Marlboro Township could lose $13 million of housing funds it set aside for affordable housing.
The state, as part of the 2008 reform, gave towns until July 17 of this year to spend or account for money raised by their affordable housing trust funds. According to the state Department of Community Affairs, there was $169 million in unspent affordable housing money sitting in local trust funds as of April 4.
"The Christie Administration has announced that as of July 1 they are entitled to take that money," Hornik said.
At Thursday's meeting, the council passed a resolution opposing the state taking over the funds in July, citing a lack of rules and regulations put forth by the Council on Affordable Housing as guidelines for participating townships. The resolution also asks for an extension of the time period to spend the trust fund money.
"Every plan we have submitted for our COAH compliance, and that's our affordable housing compliance, has included spending that money, as was always the concept from administration to administration," Hornik said.
Marlboro Township is . In 2010, COAH decided that Marlboro was not working closely enough with the organization, and took the township out of its jurisdiction.
Hornik decided to appeal COAH’s decision, in order to maintain protection from builders. But, the decision was upheld in a NJ appellate court. He pursued the matter to the NJ Supreme Court, and won. Marlboro Township has been at a standstill with affordable housing projects, waiting for clarity about its obligation.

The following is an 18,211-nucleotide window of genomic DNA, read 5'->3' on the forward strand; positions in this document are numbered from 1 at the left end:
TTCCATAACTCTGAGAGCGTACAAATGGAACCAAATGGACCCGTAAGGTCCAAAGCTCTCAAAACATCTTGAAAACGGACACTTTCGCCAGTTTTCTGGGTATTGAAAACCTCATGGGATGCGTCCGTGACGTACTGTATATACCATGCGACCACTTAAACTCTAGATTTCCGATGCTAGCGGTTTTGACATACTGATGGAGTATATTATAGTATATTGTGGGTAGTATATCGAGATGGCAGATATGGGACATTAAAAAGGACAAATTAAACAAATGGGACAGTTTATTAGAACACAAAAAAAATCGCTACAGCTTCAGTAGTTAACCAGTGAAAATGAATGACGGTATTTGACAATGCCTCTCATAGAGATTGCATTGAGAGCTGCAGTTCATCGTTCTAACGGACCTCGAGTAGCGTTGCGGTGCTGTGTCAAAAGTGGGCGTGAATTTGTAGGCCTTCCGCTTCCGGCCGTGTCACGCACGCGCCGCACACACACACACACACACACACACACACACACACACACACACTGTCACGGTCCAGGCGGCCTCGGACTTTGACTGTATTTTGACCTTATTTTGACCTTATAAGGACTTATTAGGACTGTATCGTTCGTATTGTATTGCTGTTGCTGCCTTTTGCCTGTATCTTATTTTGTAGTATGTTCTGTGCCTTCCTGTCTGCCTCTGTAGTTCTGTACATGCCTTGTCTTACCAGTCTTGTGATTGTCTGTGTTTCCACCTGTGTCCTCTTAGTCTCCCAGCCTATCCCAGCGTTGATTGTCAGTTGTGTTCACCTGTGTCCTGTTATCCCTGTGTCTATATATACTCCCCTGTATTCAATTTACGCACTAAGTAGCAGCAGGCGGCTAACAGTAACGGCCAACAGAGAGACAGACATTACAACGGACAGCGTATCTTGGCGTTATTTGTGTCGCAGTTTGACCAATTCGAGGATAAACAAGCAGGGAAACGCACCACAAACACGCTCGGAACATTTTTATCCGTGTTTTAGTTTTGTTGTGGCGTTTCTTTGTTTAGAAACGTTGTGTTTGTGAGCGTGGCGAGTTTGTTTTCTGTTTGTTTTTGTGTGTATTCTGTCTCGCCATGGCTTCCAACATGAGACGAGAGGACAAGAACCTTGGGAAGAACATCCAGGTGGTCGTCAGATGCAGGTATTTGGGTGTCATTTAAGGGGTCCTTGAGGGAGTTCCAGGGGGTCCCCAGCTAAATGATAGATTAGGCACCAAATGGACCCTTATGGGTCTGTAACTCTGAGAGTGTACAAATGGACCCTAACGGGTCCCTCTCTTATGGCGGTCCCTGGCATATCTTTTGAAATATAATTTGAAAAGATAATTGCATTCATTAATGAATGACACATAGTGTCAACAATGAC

"...We are waiting for rules and regulations to be given by the Christie Administration so that we know what our obligation is, so we can go forward with a COAH plan," Hornik said.
The mayor attributed the decision to take the money to an easy fix for the state, but an unfair one for local governments, both partisan and non-partisan.
"It isn't fair to say 'You haven't complied with COAH, because we haven't given you the rules, therefore we're taking the money you saved for the last 20 years,'" Hornik said. "This is nothing more than a 'moneygrab' of millions to take from municipalities and put in state coffers to use for budgetary purposes."
Hornik said litigation was filed to protect the trust fund money. The council did not enter executive session to discuss the matters Thursday night. Marlboro will be working with other townships to oppose the July 1 deadline.